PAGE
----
Today: If you're not roasting your sweet potatoes in coconut oil, you should start. Tonight.
I don’t think I need to sell anyone on sweet potatoes. They’re nature’s idea of comfort food: warm, sweet, starchy, filling. They hold up well to toppings, but they’re also satisfying enough to enjoy just as they are. The only thing that brings them closer to perfection, at least in my opinion, is roasting them in coconut oil.
I’m always surprised by how few folks actually prepare root vegetables this way at home. If you’ve thought about it, but worry that the coconut flavor may be overwhelming, allow me to put your mind to rest: It’s not at all. The coconut will be mildly detectable, but only in a way that enhances the potatoes and complements their natural sweetness. Coconut oil holds up beautifully to high temperatures, and it works well with a wide variety of roasted vegetables (like broccoli, cauliflower, carrots, and beets). But I think it works best with roots.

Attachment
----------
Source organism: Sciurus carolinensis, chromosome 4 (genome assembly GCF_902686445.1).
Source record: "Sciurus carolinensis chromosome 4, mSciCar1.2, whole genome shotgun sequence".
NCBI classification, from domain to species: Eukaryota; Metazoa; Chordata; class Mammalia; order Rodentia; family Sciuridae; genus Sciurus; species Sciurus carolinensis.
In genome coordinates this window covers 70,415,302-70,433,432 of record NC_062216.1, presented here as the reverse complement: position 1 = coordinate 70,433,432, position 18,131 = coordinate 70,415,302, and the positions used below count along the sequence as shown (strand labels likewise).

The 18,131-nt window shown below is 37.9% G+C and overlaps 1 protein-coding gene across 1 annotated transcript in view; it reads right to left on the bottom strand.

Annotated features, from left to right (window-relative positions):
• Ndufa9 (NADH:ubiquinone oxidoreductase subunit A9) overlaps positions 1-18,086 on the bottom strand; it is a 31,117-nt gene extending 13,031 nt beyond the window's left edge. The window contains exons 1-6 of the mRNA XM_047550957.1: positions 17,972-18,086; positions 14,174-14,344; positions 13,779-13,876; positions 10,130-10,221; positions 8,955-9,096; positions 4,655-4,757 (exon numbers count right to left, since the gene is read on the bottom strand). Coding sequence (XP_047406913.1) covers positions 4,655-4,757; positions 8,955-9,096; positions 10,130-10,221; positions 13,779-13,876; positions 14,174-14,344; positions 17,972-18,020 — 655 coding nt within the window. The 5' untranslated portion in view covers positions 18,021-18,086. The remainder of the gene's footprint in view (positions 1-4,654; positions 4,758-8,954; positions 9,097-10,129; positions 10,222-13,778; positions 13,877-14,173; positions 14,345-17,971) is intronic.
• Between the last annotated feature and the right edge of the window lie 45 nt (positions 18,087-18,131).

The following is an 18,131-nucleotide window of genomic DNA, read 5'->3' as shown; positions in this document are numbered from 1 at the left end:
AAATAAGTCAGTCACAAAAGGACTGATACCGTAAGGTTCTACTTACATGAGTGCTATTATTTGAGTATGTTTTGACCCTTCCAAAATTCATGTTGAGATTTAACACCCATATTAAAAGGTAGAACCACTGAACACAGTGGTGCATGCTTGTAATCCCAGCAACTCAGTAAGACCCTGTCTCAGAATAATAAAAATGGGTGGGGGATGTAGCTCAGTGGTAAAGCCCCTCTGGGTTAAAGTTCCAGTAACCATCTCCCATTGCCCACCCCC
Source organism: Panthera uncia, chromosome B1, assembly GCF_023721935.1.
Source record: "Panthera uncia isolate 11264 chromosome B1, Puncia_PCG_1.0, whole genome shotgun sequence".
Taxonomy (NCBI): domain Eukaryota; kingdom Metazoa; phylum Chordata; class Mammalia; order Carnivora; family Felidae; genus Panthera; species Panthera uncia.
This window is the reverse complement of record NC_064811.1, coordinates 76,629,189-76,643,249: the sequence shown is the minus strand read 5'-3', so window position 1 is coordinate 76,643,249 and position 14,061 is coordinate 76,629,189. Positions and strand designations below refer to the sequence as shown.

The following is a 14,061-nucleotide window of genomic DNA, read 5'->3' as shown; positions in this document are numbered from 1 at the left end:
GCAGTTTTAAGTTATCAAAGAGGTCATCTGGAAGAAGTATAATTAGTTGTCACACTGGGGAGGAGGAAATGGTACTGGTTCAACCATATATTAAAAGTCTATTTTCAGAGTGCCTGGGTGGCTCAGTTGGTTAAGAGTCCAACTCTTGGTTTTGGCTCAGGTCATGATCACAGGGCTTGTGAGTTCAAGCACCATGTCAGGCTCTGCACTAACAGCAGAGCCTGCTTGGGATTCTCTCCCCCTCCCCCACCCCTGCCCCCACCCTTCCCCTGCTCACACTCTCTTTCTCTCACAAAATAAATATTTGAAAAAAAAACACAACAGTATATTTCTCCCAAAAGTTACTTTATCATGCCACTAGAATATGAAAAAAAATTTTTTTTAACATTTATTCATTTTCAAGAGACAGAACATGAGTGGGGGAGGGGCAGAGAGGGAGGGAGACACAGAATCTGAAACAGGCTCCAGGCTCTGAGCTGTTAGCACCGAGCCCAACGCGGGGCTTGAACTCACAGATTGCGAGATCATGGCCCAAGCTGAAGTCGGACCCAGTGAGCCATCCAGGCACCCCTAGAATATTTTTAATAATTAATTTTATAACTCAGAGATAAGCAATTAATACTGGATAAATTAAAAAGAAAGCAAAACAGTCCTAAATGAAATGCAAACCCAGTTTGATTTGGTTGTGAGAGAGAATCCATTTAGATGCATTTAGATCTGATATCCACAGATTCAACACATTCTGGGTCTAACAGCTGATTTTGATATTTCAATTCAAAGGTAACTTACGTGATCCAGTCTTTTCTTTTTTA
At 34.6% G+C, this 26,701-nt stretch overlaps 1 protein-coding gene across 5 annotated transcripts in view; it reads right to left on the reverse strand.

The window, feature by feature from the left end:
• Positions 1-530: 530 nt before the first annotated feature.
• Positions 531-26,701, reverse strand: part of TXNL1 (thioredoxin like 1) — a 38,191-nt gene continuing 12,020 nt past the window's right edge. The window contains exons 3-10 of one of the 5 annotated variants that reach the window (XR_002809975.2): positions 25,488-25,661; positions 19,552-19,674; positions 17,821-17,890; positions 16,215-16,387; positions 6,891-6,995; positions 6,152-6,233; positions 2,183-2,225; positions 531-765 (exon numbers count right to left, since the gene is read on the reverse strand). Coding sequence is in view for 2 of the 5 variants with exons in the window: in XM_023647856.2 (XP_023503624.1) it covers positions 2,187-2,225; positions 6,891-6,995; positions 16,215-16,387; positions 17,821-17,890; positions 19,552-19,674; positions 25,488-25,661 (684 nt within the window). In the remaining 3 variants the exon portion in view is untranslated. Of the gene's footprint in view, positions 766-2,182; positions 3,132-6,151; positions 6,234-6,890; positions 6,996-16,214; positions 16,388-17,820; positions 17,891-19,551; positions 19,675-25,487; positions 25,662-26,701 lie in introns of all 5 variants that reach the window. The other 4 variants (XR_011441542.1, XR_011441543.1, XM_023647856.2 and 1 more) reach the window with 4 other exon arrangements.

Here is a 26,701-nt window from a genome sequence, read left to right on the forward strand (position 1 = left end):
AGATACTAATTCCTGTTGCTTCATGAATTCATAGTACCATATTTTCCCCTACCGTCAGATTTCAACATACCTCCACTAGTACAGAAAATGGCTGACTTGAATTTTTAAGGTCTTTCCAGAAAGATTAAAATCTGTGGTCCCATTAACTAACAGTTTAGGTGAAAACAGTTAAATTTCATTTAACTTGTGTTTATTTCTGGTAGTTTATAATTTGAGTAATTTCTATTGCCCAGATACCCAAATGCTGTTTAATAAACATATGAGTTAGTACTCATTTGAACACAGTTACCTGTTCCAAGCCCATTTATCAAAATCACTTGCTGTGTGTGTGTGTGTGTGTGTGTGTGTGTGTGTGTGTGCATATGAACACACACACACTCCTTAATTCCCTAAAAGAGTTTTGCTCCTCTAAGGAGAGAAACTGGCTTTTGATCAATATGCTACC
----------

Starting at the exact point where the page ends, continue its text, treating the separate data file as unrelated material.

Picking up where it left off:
A few tips: You’ll want to toss your vegetables in the oil before you bake them. This may mean melting a few tablespoons of oil, since it can be solid at room temperature. Also know that you can easily add depth and variety to the recipe by tossing your potatoes in spices before roasting.
My favorite way is the simplest (sea salt, pepper, coconut oil), but if you’re in the mood for something spicy or sweet, go crazy. Here are a couple of options:
- 1/2 teaspoon cumin, 1/2 teaspoon chili powder, and a pinch of cayenne pepper
- 1 teaspoon smoked paprika
- 2 tablespoons fresh, chopped rosemary (or 2 teaspoons dried)
- 1 1/2 tablespoons maple syrup, 1 tablespoon grated orange zest, and 1 teaspoon ground cinnamon
- 2 tablespoons dried, shredded coconut (added 12 to 15 minutes before the potatoes are done)
Makes 6 to 8 cups
2 tablespoons melted coconut oil
2 pounds sweet potatoes, cut into 1-inch chunks
Coarse sea salt or kosher salt, to taste
Black pepper, to taste
Optional spices (chili, cumin, cinnamon, shredded coconut, etc.)
Photo by James Ransom